By the Grace of God and through 12-Step programs and fellowship, I am in recovery.
One morning I got a call from Tina, a friend of mine whom I had met at church when we were both young brides in South Carolina. She started with, “I was thinking about our conversation of last night…”
My heart sank. I had no memory of having spoken with anyone the night before. Apparently, I had talked about my family of origin, problems with accepting myself for who I was, and the overall melancholy I harbored despite being a “believer” and church-goer.
“I’m going to send you some things that I think will help you,” said Tina, who was a mental health counselor. I wonder if she knew that the bundle of typewritten sheets, pamphlets and books she sent me would change my life forever.
What she sent was information about the disease of alcoholism.
I was overwhelmed. I recognized myself. I was not alone. I felt a glimmer of hope.
The only way I knew how to celebrate was by drinking, so I did. I downed one after another until I could feel no pain…or joy, or hope.
After a few days, I realized maybe I should taper down on my drinking. Not because I was an alcoholic, for goodness sake, but because I diagnosed alcoholism in other members of my family. I told my brother my plan and Peter said, “Oh Chrissie, don’t stop all at once. You drink so much; it would kill you if you went cold turkey.”
A few days later, I called a rehab facility at four in the afternoon and told the intake worker I would like to come for the two-week program for children of alcoholics. As part of the screening, she asked me when I had had my last drink and I looked down at my hand. “Well, I’m having a gin and tonic right now,” I said, “but that’s not the problem…I can control it...it’s my family…” She suggested that I should perhaps come in for three weeks for the treatment of my own alcoholism. I heartily disagreed and hung up. Outraged, I called my sister and told her about the conversation. She said quietly, “I agree with her, Chrissie.” I swore at her and slammed the phone down.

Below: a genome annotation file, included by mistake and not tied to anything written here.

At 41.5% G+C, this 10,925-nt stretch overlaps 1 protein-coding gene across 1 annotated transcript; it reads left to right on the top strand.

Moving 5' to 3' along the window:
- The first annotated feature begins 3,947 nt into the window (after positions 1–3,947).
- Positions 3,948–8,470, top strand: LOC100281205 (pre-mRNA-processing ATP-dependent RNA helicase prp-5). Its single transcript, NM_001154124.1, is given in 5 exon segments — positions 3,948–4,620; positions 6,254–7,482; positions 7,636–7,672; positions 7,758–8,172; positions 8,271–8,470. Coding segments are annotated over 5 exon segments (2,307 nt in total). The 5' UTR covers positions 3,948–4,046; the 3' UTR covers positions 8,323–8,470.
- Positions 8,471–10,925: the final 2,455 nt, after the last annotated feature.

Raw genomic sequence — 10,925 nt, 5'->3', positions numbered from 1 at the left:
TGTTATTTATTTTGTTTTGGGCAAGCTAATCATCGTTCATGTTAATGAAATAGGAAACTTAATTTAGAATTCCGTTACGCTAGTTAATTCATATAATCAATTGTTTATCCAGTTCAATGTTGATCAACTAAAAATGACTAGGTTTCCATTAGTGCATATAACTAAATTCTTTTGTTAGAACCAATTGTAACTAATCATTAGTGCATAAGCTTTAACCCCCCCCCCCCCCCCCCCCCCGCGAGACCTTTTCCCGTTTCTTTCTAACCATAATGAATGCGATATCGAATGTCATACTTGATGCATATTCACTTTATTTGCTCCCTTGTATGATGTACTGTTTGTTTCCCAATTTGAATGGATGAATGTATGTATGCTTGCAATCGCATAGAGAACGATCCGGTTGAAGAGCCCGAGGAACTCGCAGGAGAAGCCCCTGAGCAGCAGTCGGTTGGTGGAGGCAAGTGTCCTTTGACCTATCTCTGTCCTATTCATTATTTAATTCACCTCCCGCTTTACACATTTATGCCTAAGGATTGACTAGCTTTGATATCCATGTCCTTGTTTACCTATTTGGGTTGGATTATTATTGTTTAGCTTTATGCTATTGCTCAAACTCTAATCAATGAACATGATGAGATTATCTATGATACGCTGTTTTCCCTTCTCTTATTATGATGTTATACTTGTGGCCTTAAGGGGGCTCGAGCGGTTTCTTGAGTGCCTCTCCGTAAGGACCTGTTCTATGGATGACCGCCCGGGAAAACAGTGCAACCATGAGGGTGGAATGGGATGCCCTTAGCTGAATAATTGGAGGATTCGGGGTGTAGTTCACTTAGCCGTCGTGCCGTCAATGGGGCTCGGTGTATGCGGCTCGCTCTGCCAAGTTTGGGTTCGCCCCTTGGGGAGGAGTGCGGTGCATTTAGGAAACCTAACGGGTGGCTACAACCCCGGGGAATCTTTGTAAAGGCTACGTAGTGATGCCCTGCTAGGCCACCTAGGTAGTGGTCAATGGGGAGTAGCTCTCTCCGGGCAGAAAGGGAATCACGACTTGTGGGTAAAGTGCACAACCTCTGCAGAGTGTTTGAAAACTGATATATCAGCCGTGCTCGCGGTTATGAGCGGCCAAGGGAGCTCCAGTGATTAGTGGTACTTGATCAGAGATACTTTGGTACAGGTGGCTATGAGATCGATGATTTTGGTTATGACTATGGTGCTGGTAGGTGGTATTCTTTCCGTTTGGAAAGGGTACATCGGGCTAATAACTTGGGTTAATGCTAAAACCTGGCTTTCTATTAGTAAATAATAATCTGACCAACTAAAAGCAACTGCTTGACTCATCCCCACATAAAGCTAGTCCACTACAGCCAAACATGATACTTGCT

How could I be an alcoholic? I was a well-educated woman, a teacher, the mother of beautiful children. I sang in the choir and was a lay reader at church. I never drank Scotch. I only drank my wine out of crystal stemmed glasses.
I started going to ACOA and then Al-Anon meetings, never discussing my own drinking with anyone. Then I read an essay written by Jefferson Airplane’s Gracie Slick in Courage to Change: Personal Conversations with Dennis Wholey. In it she said if you could go three months without a drink, you were probably not an alcoholic. Tapering off so I wouldn’t die as my brother forewarned me, I stopped drinking to prove to the world that I was not an alcoholic.
Since I was a teacher, I decided to go to the three-week Rutgers Summer School for Alcohol Studies to learn more about the disease that affected so much of American society, and undoubtedly was the cause of some of my students’ behavior problems.
During the second week I was there, I arrived at my 89th day without a drink. I was at the Jersey shore with six of my new friends, all alcoholics in recovery. The sky was blue. The sand was warm under my toes. The sun sparkled on the water. Gulls called to each other. Sailboats drifted by in the distance. There had never been a more perfect day.
And I started to cry. To sob. To shake.
My friends formed a circle around me, asking me what was wrong and offering comfort. I stammered, “To-to-tomorrow will be 90 days since I’ve had a drink…so I’ve done what Gracie Slick said and I’ve proven I’m not an alcoholic.”
And one of them said, “Congratulations, why are you crying?”
I wailed, “Because the only way I know how to celebrate is by having a drink.”
And another friend said, “Well, what do you have to do then?”
I said, “I have to say it…I have to admit it. My name is Christine and…I am an alcoholic.”
And they encircled me and hugged me and jumped up and down for joy with me. We left the beach and went to the nearest diner and ordered coffee and pie. And they in turn told me their stories. I was at my first meeting. I have not been without joy and hope since.
And, by the grace of God, I have not had a drink or drug since April 10, 1985.